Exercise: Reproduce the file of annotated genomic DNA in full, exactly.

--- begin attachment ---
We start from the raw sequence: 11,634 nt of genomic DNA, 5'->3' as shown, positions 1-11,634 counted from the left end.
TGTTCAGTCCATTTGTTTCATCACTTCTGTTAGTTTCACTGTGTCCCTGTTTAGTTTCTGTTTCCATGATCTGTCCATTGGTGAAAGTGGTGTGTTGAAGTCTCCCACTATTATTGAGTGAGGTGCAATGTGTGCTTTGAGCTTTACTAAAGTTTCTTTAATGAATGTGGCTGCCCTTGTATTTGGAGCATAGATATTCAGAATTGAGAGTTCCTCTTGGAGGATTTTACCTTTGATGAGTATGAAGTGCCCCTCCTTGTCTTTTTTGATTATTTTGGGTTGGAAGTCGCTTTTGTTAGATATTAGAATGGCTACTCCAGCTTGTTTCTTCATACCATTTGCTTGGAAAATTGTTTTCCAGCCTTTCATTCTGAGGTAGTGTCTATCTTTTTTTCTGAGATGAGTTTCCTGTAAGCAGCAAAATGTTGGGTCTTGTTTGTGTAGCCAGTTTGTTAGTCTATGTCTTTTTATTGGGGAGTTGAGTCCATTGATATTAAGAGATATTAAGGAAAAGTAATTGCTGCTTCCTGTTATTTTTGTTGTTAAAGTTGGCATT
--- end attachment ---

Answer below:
We start from the raw sequence: 11,634 nt of genomic DNA, 5'->3' as shown, positions 1-11,634 counted from the left end.
TGTTCAGTCCATTTGTTTCATCACTTCTGTTAGTTTCACTGTGTCCCTGTTTAGTTTCTGTTTCCATGATCTGTCCATTGGTGAAAGTGGTGTGTTGAAGTCTCCCACTATTATTGAGTGAGGTGCAATGTGTGCTTTGAGCTTTACTAAAGTTTCTTTAATGAATGTGGCTGCCCTTGTATTTGGAGCATAGATATTCAGAATTGAGAGTTCCTCTTGGAGGATTTTACCTTTGATGAGTATGAAGTGCCCCTCCTTGTCTTTTTTGATTATTTTGGGTTGGAAGTCGCTTTTGTTAGATATTAGAATGGCTACTCCAGCTTGTTTCTTCATACCATTTGCTTGGAAAATTGTTTTCCAGCCTTTCATTCTGAGGTAGTGTCTATCTTTTTTTCTGAGATGAGTTTCCTGTAAGCAGCAAAATGTTGGGTCTTGTTTGTGTAGCCAGTTTGTTAGTCTATGTCTTTTTATTGGGGAGTTGAGTCCATTGATATTAAGAGATATTAAGGAAAAGTAATTGCTGCTTCCTGTTATTTTTGTTGTTAAAGTTGGCATT